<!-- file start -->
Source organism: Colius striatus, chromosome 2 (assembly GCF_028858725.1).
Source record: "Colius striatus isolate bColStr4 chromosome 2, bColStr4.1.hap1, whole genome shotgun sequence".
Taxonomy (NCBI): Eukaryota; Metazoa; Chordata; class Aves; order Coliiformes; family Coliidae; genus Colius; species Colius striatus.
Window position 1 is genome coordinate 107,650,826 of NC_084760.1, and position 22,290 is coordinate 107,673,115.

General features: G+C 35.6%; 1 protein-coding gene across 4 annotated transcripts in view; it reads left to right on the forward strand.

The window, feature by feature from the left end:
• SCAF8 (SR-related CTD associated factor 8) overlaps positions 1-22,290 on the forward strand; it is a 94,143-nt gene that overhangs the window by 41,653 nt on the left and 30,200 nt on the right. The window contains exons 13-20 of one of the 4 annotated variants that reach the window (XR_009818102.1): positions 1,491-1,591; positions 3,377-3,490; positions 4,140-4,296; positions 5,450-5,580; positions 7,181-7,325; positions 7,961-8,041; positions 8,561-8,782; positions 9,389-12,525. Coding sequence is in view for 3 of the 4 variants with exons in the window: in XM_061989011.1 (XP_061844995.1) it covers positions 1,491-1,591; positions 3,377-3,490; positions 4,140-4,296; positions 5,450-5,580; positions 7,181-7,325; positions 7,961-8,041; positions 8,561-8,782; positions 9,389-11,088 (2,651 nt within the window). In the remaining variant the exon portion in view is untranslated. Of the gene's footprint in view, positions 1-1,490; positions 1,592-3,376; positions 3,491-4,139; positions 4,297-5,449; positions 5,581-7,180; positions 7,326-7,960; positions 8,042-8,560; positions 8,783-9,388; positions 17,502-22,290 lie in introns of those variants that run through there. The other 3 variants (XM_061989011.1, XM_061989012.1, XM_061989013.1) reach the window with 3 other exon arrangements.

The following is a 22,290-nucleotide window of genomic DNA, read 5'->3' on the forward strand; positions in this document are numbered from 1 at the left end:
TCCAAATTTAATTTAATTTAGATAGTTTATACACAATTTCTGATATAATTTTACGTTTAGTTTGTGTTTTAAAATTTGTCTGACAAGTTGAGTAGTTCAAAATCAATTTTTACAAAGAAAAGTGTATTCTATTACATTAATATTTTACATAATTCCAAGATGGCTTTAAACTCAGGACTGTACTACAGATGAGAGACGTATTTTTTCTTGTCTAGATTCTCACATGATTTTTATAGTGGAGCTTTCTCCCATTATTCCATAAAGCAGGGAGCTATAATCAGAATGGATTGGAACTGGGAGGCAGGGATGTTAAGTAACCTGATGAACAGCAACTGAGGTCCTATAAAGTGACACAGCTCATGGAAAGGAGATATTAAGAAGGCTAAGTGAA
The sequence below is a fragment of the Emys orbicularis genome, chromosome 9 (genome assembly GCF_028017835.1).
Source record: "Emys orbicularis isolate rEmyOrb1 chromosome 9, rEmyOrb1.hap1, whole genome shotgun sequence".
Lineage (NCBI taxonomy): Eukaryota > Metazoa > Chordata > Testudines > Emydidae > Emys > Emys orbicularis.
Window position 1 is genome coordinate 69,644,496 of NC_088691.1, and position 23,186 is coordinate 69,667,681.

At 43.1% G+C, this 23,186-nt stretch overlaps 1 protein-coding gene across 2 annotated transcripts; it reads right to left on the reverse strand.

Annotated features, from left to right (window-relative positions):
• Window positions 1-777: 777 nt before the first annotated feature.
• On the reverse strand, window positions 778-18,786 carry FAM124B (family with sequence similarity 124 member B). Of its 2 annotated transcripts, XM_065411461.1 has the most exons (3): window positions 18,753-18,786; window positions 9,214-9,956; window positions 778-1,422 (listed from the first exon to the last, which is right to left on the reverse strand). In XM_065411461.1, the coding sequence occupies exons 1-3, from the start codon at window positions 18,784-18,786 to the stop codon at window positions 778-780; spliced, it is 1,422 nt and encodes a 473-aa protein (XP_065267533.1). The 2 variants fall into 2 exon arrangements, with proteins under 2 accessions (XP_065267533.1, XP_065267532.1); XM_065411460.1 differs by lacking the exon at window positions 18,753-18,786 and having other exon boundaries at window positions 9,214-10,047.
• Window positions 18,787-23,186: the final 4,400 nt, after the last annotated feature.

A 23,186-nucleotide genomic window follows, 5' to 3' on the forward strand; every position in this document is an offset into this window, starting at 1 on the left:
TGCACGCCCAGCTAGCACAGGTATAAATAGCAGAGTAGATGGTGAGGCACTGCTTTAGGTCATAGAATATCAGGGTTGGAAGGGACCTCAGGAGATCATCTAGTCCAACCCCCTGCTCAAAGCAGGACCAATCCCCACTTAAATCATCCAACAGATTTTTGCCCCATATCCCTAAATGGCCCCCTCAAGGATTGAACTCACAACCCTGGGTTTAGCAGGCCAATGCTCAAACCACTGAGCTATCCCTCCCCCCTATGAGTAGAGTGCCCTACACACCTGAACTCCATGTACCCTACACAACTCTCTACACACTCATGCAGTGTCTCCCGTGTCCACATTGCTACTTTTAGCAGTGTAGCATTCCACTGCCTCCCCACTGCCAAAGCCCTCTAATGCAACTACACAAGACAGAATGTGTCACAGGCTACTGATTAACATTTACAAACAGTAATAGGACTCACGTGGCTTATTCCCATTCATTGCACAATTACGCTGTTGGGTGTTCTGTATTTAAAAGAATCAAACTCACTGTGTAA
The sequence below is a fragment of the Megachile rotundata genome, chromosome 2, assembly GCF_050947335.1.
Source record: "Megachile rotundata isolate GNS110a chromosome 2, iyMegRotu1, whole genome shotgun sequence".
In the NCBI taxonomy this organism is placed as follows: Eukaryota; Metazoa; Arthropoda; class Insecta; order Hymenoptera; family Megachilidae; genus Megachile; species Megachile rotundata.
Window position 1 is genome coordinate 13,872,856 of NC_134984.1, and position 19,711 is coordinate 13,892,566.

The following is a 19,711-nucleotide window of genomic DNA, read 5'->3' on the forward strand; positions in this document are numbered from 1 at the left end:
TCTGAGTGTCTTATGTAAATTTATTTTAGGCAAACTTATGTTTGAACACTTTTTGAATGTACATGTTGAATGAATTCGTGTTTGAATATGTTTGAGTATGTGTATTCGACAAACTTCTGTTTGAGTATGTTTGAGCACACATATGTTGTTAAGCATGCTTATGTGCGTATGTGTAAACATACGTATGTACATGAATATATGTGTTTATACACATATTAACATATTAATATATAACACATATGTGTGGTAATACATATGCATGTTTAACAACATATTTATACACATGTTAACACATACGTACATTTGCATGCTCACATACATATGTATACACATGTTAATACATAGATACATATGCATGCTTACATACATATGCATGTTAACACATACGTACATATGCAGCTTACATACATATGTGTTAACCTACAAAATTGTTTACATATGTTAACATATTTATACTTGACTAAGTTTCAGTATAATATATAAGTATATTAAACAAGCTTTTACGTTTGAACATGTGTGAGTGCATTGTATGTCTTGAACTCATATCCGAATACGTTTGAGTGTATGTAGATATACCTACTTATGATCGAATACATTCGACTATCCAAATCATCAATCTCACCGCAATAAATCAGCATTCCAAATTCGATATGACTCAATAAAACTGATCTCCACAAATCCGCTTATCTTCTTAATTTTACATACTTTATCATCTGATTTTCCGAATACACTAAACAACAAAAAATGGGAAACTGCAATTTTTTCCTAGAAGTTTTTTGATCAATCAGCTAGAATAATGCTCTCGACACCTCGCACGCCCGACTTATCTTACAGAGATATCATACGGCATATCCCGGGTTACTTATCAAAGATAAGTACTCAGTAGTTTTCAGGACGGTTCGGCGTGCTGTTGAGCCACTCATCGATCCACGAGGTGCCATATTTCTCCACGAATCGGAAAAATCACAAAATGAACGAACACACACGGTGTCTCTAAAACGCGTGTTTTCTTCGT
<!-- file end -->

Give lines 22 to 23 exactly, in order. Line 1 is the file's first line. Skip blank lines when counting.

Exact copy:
Source record: "Megachile rotundata isolate GNS110a chromosome 2, iyMegRotu1, whole genome shotgun sequence".
In the NCBI taxonomy this organism is placed as follows: Eukaryota; Metazoa; Arthropoda; class Insecta; order Hymenoptera; family Megachilidae; genus Megachile; species Megachile rotundata.